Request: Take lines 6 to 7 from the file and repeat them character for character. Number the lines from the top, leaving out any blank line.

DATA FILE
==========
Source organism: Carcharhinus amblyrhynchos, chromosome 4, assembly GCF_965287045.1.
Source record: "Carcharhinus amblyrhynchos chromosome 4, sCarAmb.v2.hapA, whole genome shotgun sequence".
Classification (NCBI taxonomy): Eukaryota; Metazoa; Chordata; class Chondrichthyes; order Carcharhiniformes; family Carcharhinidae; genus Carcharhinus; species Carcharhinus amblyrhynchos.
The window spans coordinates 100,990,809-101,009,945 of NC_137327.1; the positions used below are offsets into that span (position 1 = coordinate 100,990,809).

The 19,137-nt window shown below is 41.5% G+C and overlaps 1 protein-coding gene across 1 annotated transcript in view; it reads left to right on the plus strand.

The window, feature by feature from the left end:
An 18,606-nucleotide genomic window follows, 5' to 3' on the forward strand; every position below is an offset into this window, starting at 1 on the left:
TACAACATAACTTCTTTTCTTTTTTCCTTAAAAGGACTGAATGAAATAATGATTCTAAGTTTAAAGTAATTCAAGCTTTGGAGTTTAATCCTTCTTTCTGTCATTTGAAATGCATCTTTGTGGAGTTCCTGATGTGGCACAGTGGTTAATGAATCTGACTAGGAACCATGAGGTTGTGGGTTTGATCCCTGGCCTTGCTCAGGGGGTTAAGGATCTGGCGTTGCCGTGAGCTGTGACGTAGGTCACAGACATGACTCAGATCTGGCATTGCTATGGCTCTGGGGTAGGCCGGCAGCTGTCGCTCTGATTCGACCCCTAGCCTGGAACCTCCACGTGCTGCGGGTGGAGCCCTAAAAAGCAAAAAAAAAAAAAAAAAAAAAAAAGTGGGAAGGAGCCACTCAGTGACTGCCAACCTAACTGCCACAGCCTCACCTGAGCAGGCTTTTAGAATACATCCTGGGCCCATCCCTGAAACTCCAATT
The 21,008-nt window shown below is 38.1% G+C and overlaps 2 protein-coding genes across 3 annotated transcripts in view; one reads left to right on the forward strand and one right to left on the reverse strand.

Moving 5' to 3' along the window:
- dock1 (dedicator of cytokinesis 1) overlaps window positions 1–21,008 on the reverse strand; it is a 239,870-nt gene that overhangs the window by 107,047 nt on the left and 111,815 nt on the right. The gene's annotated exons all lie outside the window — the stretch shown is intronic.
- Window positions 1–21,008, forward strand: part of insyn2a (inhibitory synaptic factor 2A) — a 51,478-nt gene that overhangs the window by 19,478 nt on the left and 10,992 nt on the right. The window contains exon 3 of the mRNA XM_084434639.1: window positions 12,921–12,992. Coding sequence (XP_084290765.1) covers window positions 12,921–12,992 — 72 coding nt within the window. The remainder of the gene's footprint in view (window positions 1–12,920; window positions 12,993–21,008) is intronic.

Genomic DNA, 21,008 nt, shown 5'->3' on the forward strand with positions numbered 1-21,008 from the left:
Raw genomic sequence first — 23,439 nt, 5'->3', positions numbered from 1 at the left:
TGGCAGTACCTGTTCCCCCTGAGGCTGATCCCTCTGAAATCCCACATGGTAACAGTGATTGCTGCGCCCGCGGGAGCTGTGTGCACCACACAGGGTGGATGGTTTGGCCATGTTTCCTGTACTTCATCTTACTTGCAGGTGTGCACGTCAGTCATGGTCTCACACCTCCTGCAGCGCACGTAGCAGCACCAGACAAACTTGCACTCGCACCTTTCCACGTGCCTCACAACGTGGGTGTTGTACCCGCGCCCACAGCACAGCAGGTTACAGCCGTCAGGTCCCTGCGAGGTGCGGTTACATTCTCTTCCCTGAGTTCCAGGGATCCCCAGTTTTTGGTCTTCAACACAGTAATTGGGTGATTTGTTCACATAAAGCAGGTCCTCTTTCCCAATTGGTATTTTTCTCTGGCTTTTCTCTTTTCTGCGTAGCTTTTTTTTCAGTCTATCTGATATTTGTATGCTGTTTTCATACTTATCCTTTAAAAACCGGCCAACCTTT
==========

The window, feature by feature from the left end:
An 18,606-nucleotide genomic window follows, 5' to 3' on the forward strand; every position below is an offset into this window, starting at 1 on the left: